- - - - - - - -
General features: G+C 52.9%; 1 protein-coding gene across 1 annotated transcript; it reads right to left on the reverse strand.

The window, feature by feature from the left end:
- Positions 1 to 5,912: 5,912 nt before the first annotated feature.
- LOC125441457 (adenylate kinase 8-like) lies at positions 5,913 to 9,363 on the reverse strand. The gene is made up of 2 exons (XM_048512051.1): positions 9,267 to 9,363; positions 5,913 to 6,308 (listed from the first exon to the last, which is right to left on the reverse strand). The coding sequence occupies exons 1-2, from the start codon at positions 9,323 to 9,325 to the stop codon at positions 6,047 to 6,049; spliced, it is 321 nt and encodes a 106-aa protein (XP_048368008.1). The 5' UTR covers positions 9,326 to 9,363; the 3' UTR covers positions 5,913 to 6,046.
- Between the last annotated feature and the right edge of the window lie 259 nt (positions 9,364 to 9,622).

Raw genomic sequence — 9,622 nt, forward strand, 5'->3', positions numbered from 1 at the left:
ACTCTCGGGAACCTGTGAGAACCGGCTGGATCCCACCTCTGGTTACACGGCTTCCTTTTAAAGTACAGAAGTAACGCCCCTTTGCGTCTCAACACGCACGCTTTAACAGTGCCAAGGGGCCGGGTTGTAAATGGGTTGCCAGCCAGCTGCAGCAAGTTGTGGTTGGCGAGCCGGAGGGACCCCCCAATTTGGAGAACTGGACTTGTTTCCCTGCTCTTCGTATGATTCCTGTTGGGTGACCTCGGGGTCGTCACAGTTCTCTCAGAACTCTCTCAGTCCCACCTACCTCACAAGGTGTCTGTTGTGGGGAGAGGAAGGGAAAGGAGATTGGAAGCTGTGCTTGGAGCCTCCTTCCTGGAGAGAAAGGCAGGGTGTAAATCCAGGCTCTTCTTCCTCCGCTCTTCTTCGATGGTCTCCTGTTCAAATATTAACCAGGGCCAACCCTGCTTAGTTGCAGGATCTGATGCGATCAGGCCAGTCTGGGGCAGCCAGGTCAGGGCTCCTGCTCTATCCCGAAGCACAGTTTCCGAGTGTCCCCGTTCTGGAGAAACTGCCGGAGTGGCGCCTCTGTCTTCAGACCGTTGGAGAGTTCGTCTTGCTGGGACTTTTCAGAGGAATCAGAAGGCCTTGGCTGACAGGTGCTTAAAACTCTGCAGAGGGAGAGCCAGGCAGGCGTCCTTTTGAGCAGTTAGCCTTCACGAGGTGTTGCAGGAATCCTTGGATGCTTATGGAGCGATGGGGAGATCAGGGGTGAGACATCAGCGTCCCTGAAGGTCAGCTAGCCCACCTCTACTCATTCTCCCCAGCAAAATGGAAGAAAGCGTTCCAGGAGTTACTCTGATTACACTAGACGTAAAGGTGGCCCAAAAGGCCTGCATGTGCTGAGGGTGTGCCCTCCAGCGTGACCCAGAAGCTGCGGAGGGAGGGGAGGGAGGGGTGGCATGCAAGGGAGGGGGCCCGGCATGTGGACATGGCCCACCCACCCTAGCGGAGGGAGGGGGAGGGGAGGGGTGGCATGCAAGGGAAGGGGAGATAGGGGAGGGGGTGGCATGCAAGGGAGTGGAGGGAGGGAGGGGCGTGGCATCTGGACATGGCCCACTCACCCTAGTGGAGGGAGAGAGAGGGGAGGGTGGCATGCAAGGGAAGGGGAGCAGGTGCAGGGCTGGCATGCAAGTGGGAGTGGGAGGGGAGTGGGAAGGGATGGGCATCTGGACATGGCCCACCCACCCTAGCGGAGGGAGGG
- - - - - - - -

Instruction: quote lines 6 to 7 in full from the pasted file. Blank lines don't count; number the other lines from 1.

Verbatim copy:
Raw genomic sequence — 9,622 nt, forward strand, 5'->3', positions numbered from 1 at the left:
ACTCTCGGGAACCTGTGAGAACCGGCTGGATCCCACCTCTGGTTACACGGCTTCCTTTTAAAGTACAGAAGTAACGCCCCTTTGCGTCTCAACACGCACGCTTTAACAGTGCCAAGGGGCCGGGTTGTAAATGGGTTGCCAGCCAGCTGCAGCAAGTTGTGGTTGGCGAGCCGGAGGGACCCCCCAATTTGGAGAACTGGACTTGTTTCCCTGCTCTTCGTATGATTCCTGTTGGGTGACCTCGGGGTCGTCACAGTTCTCTCAGAACTCTCTCAGTCCCACCTACCTCACAAGGTGTCTGTTGTGGGGAGAGGAAGGGAAAGGAGATTGGAAGCTGTGCTTGGAGCCTCCTTCCTGGAGAGAAAGGCAGGGTGTAAATCCAGGCTCTTCTTCCTCCGCTCTTCTTCGATGGTCTCCTGTTCAAATATTAACCAGGGCCAACCCTGCTTAGTTGCAGGATCTGATGCGATCAGGCCAGTCTGGGGCAGCCAGGTCAGGGCTCCTGCTCTATCCCGAAGCACAGTTTCCGAGTGTCCCCGTTCTGGAGAAACTGCCGGAGTGGCGCCTCTGTCTTCAGACCGTTGGAGAGTTCGTCTTGCTGGGACTTTTCAGAGGAATCAGAAGGCCTTGGCTGACAGGTGCTTAAAACTCTGCAGAGGGAGAGCCAGGCAGGCGTCCTTTTGAGCAGTTAGCCTTCACGAGGTGTTGCAGGAATCCTTGGATGCTTATGGAGCGATGGGGAGATCAGGGGTGAGACATCAGCGTCCCTGAAGGTCAGCTAGCCCACCTCTACTCATTCTCCCCAGCAAAATGGAAGAAAGCGTTCCAGGAGTTACTCTGATTACACTAGACGTAAAGGTGGCCCAAAAGGCCTGCATGTGCTGAGGGTGTGCCCTCCAGCGTGACCCAGAAGCTGCGGAGGGAGGGGAGGGAGGGGTGGCATGCAAGGGAGGGGGCCCGGCATGTGGACATGGCCCACCCACCCTAGCGGAGGGAGGGGGAGGGGAGGGGTGGCATGCAAGGGAAGGGGAGATAGGGGAGGGGGTGGCATGCAAGGGAGTGGAGGGAGGGAGGGGCGTGGCATCTGGACATGGCCCACTCACCCTAGTGGAGGGAGAGAGAGGGGAGGGTGGCATGCAAGGGAAGGGGAGCAGGTGCAGGGCTGGCATGCAAGTGGGAGTGGGAGGGGAGTGGGAAGGGATGGGCATCTGGACATGGCCCACCCACCCTAGCGGAGGGAGGG